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Hillsborough disaster papers to be released

Two million documents and sensitive Cabinet papers on the 1989 Hillsborough tragedy are to be revealed by the government after a full consultation with the bereaved families, the Independent reports.

The data will shed light on the events that resulted into the deaths of 96 Liverpool fans attending an FA Cup semi-final at Sheffield Wednesday and will include an emergency Cabinet meeting called by Margaret Thatcher, the then Prime Minister.

An independent panel is currently scrutinising the information, most of which is likely to be released next year. At the same time, as the Guardian reports, more than 100,000 people have signed an e-petition calling for “full government disclosure and publication of all documents” following a freedom of information request by the BBC.

The need of transparency is enhanced due to the smear campaign of the Sun who just four days after the disaster presented Liverpool supporters’ alleged “mass drunkness” as the cause. The news story headlined “The Truth”, also made claims about some fans urinating on police and injured fans and picking victims’ pockets as they lay on the pitch.

Although the paper did make attempts to apologise, the publication was deeply traumatising for the victims’ families, with some feeling it swayed public opinion toward believing that version of events.

Nick Clegg, the Deputy Prime Minister is backing the release of the documents: “The truth is the best antidote to people’s anger and suspicion, so we have got to get the truth out there. We are saying as a government we will give over all of the Cabinet papers. Everything that is normally the subject of Freedom of Information requests. We give it over to the panel and they can then have discussions with the families.”

Coalition’s links to lobbying under scrutiny

Government ministers meet up with corporate representatives almost two times more than charities and ten times more than union representatives, the Guardian reports. Tamasin Cave, of the lobbying transparency group Spinwatch, said the records are indicative of corporate networks of influence over government but warned they exclude the meetings held in a private capacity.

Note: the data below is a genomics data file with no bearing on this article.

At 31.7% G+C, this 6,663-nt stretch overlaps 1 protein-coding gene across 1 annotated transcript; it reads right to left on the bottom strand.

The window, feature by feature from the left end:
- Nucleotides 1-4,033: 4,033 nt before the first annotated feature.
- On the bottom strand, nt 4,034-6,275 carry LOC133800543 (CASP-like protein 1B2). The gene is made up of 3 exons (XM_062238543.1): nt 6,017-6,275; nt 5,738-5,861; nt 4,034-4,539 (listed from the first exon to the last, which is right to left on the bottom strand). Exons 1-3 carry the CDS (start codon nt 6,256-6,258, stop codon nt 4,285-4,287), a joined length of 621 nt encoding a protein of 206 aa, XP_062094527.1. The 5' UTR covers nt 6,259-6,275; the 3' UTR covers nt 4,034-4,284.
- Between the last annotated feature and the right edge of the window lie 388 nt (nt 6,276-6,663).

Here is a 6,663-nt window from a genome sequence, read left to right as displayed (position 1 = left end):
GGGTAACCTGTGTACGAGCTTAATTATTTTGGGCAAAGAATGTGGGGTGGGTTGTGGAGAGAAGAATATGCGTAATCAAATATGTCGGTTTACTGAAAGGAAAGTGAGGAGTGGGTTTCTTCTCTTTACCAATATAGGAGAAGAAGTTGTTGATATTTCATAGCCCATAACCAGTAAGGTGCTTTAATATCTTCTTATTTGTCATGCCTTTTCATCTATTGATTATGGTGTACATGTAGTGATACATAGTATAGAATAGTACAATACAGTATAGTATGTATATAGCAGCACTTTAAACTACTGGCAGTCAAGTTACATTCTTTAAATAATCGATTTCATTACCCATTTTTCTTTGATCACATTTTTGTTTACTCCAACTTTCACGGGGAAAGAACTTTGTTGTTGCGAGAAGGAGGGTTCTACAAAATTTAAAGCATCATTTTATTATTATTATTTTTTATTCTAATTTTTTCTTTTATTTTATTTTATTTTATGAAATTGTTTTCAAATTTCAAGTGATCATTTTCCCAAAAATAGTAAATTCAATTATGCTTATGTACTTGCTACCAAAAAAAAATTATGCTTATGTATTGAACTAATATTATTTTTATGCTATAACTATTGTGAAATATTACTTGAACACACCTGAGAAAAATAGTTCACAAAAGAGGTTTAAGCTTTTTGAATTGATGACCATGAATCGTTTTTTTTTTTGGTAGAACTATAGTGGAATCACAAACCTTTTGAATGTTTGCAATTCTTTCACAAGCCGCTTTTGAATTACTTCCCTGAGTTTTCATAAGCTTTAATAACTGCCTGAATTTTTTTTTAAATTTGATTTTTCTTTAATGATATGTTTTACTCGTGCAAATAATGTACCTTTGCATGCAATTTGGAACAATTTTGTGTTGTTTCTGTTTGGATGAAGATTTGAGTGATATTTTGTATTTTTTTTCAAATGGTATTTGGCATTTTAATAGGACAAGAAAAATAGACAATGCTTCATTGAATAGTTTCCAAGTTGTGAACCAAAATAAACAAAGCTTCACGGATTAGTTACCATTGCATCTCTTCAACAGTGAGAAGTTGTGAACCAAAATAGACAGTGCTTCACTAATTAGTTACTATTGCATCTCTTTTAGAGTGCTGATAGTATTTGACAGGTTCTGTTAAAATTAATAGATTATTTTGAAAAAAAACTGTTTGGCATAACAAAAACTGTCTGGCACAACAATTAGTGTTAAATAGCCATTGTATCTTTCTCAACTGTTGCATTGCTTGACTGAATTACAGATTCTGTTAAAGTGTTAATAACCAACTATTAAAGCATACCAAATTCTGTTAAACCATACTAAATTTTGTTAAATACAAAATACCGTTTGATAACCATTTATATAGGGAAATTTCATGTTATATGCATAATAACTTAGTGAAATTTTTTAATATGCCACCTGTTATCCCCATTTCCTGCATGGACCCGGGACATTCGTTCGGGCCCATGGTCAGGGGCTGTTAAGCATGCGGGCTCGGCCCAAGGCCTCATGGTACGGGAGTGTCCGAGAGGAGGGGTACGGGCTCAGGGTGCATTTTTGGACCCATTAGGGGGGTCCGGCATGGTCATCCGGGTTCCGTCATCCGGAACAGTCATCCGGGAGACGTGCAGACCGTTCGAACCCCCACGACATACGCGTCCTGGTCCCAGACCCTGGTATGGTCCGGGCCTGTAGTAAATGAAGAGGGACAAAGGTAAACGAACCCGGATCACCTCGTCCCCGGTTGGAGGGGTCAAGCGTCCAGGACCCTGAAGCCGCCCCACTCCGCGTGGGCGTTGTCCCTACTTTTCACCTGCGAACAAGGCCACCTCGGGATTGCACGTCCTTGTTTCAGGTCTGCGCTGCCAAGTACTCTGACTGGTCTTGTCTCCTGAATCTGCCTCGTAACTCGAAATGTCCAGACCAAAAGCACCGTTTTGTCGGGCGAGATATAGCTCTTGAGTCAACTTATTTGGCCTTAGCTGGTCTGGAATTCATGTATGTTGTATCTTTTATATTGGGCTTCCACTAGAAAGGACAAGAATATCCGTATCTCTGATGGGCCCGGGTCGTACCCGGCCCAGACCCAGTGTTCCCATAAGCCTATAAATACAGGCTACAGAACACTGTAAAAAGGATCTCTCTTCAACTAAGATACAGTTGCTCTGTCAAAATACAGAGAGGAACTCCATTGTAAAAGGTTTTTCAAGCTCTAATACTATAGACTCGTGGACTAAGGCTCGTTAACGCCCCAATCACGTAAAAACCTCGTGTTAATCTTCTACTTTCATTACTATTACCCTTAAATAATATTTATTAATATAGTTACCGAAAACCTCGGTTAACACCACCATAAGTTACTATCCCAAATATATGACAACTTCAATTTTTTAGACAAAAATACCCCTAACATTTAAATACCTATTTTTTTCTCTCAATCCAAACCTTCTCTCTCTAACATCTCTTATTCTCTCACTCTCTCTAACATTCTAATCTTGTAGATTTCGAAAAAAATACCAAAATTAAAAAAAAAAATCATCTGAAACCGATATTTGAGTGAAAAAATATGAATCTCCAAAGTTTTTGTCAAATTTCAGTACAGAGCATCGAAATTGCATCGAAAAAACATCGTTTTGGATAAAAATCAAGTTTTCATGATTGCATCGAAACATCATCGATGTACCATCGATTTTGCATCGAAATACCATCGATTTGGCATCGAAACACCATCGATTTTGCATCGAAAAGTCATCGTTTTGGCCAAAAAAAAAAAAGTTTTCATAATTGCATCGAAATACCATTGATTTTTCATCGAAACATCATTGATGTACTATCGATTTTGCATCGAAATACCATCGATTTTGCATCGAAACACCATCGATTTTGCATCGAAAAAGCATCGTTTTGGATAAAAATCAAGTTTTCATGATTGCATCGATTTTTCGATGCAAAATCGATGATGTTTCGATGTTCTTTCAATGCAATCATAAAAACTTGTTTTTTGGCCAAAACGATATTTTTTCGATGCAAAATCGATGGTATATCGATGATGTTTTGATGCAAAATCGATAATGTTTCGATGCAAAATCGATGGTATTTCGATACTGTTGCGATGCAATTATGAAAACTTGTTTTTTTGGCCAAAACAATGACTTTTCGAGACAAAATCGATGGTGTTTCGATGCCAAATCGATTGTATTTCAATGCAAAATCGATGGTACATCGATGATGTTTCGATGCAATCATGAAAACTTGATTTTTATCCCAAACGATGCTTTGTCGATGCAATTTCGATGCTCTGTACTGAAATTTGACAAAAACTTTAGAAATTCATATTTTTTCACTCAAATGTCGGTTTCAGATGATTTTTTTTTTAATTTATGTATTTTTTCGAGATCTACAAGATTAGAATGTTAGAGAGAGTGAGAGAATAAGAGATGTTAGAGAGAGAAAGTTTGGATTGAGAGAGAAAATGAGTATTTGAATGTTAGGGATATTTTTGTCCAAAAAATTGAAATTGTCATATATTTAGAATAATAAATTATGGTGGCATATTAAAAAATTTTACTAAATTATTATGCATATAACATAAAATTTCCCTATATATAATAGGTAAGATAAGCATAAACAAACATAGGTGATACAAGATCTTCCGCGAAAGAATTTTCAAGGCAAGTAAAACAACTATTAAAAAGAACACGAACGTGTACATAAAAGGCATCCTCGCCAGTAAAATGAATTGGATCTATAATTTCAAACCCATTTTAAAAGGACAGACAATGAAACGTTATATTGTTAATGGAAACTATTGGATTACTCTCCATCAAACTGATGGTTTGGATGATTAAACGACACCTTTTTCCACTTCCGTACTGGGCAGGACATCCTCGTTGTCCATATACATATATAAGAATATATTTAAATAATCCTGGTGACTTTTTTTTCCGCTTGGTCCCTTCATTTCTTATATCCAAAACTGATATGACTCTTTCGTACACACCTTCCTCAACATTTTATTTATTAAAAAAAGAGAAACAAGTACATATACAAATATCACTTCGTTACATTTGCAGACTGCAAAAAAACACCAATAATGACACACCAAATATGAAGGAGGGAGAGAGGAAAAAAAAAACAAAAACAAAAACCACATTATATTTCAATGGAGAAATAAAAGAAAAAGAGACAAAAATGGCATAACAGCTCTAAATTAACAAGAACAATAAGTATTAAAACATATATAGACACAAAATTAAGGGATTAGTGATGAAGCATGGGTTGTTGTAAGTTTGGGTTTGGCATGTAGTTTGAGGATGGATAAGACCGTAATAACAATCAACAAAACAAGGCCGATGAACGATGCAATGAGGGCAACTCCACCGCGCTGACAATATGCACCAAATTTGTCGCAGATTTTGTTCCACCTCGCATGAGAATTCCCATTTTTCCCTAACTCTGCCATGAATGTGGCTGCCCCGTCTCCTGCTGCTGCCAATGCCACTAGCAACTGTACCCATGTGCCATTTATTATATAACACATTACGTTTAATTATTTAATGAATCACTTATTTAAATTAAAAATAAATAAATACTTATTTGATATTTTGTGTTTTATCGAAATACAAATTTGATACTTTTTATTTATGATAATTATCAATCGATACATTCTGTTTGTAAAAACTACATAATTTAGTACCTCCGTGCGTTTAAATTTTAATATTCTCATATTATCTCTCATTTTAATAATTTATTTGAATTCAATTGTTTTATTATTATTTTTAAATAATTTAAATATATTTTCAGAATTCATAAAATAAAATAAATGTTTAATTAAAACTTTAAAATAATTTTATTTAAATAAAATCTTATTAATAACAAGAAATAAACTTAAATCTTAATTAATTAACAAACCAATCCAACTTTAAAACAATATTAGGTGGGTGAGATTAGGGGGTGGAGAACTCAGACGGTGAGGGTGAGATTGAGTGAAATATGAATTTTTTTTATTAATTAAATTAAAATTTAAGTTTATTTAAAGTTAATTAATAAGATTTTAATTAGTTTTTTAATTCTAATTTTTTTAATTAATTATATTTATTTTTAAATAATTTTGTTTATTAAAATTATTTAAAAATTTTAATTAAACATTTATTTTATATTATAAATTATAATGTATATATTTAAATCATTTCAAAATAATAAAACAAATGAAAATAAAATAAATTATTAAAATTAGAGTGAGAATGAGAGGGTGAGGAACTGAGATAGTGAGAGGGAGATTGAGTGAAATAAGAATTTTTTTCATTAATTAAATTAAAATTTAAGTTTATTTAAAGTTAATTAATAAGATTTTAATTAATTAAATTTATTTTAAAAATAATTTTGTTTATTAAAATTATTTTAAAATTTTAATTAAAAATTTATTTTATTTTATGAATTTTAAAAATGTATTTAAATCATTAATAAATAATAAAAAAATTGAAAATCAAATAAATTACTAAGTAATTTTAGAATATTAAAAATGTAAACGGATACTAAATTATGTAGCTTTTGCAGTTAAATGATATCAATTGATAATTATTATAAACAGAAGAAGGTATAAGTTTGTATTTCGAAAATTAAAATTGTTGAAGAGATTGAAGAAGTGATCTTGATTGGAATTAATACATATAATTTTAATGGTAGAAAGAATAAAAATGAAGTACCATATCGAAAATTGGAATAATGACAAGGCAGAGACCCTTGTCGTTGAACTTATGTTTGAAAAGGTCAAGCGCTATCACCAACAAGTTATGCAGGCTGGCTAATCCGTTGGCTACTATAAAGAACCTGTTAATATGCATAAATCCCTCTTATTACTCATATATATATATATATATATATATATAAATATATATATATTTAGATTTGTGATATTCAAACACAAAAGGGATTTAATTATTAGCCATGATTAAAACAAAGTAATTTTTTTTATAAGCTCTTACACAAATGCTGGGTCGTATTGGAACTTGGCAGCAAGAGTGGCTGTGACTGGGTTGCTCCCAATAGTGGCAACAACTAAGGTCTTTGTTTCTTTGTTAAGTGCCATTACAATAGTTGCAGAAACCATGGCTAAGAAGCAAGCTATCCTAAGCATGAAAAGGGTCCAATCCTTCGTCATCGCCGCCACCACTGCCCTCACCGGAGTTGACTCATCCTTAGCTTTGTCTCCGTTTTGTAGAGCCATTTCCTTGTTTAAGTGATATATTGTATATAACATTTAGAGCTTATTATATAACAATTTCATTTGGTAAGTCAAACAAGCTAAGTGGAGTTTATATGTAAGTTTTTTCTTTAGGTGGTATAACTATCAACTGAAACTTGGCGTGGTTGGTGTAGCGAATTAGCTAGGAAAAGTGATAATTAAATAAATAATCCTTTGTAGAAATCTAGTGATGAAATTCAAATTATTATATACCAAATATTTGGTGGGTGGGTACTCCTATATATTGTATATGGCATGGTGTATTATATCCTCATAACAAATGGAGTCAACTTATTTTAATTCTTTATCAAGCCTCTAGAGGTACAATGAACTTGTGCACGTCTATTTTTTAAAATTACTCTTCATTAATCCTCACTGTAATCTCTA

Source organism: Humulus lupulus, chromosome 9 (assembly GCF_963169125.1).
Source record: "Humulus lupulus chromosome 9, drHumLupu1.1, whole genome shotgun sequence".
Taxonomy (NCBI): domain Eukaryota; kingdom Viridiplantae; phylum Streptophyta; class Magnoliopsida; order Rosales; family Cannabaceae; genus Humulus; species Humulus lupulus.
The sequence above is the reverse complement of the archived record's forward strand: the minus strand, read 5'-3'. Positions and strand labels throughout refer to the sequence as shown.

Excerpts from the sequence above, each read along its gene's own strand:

Cave’s organisation is currently engaged in a freedom of information battle with Cabinet minister Mark Harper who is supervising the coalition’s plan to introduce a lobbying registry. She alleges that Harper is resisting a FoIA request to reveal details of meeting about lobbying transparency.

Alistair Darling struggles for power over the Bank of England

A FoIA request that might reveal details of Alistair Darling’s call for legal aid to overrule Sir Mervyn King is currently under examination, as the Observer reports. According to the newspaper, Thomas Patterson, who is the chief economist of the news service, Gold Made Simple, has asked the Treasury for any documents connected to the chancellor’s call and although the request is covered by two exemptions, the ministry is weighing up the public interest in revealing the information.

Darling’s call for legal advice followed his exasperation with the governor of the Bank of England, who according to his own words “behaved like some kind of Sun King”. The final FoIA reply is expected by 1 November and will reveal important data in a time when the Bank is about to get a whole raft of new powers.

NHS cuts put sick and premature babies’ lives at risk

The lives of Britain’s most vulnerable babies will be jeopardised after the governments recent cuts in nursing staff, as the Independent, the Guardian, the Times and the Telegraph report.

A survey conducted by the charity the Bliss found massive redundancies of nursing posts, freezing of vacancies and positions downgrades that would vulnerable babies’ lives at risk. The findings came after Freedom of Information requests by the charity to all neonatal units in England.

Oxford University invests in US arms manufacturer involved in cluster-bomb trade

FoIA requests submitted by the Independent revealed Oxford University has invested £630,000 in Lockheed Martin, a US defence giant with outstanding contracts to refurbish old stocks of cluster munitions.

Oxford University Endowment Management (OUEM) has also invested in other defence companies but the Lockheed deal is highly controversial because Britain has signed the Cluster Munitions Convention that bans the use, production, stockpiling and transfer of cluster bombs. Apparently the OUEM deal was closed through a loophole in the current legislation.

Council officials have a field day on taxpayer’s expense

An investigation led by the Telegraph hints to a scandal similar to that of the MPs’ expenses. This time the taxpayer-funded expenses of council officials indicate a shocking wastage by the local authorities.

The newspaper reports that more than 100 chief executives are paid more than the Prime Minister and they receive the most generous public sector pension packages in Europe. The documents were obtained after a Freedom of Information request.

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